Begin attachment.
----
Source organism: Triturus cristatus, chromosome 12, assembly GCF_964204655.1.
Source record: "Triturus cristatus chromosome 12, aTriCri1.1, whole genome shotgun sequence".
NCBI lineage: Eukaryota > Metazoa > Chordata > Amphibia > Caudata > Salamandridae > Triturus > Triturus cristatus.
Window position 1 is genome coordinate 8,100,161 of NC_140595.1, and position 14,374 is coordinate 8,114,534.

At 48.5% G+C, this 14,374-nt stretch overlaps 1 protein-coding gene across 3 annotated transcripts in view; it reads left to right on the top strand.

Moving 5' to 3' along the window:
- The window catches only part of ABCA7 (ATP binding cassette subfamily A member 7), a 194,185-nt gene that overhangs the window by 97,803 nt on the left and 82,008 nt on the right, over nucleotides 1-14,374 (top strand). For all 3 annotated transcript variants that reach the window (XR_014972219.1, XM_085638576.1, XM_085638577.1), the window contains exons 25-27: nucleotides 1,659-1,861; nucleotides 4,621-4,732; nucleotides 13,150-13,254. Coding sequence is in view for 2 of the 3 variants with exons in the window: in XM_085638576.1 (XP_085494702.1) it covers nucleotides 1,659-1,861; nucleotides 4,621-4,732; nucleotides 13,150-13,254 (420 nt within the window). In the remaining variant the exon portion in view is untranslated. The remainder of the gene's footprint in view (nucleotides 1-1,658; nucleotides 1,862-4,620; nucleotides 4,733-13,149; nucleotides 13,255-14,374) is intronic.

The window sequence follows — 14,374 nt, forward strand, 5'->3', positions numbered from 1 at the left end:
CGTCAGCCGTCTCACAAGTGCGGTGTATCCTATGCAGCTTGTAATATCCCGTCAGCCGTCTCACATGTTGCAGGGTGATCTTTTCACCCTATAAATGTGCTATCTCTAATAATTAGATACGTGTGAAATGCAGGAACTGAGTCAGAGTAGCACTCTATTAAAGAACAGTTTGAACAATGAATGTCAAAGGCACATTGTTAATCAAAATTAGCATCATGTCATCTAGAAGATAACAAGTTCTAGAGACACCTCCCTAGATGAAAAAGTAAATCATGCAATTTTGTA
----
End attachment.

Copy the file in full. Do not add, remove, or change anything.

Source organism: Triturus cristatus, chromosome 12, assembly GCF_964204655.1.
Source record: "Triturus cristatus chromosome 12, aTriCri1.1, whole genome shotgun sequence".
NCBI lineage: Eukaryota > Metazoa > Chordata > Amphibia > Caudata > Salamandridae > Triturus > Triturus cristatus.
Window position 1 is genome coordinate 8,100,161 of NC_140595.1, and position 14,374 is coordinate 8,114,534.

At 48.5% G+C, this 14,374-nt stretch overlaps 1 protein-coding gene across 3 annotated transcripts in view; it reads left to right on the top strand.

Moving 5' to 3' along the window:
- The window catches only part of ABCA7 (ATP binding cassette subfamily A member 7), a 194,185-nt gene that overhangs the window by 97,803 nt on the left and 82,008 nt on the right, over nucleotides 1-14,374 (top strand). For all 3 annotated transcript variants that reach the window (XR_014972219.1, XM_085638576.1, XM_085638577.1), the window contains exons 25-27: nucleotides 1,659-1,861; nucleotides 4,621-4,732; nucleotides 13,150-13,254. Coding sequence is in view for 2 of the 3 variants with exons in the window: in XM_085638576.1 (XP_085494702.1) it covers nucleotides 1,659-1,861; nucleotides 4,621-4,732; nucleotides 13,150-13,254 (420 nt within the window). In the remaining variant the exon portion in view is untranslated. The remainder of the gene's footprint in view (nucleotides 1-1,658; nucleotides 1,862-4,620; nucleotides 4,733-13,149; nucleotides 13,255-14,374) is intronic.

The window sequence follows — 14,374 nt, forward strand, 5'->3', positions numbered from 1 at the left end:
CGTCAGCCGTCTCACAAGTGCGGTGTATCCTATGCAGCTTGTAATATCCCGTCAGCCGTCTCACATGTTGCAGGGTGATCTTTTCACCCTATAAATGTGCTATCTCTAATAATTAGATACGTGTGAAATGCAGGAACTGAGTCAGAGTAGCACTCTATTAAAGAACAGTTTGAACAATGAATGTCAAAGGCACATTGTTAATCAAAATTAGCATCATGTCATCTAGAAGATAACAAGTTCTAGAGACACCTCCCTAGATGAAAAAGTAAATCATGCAATTTTGTA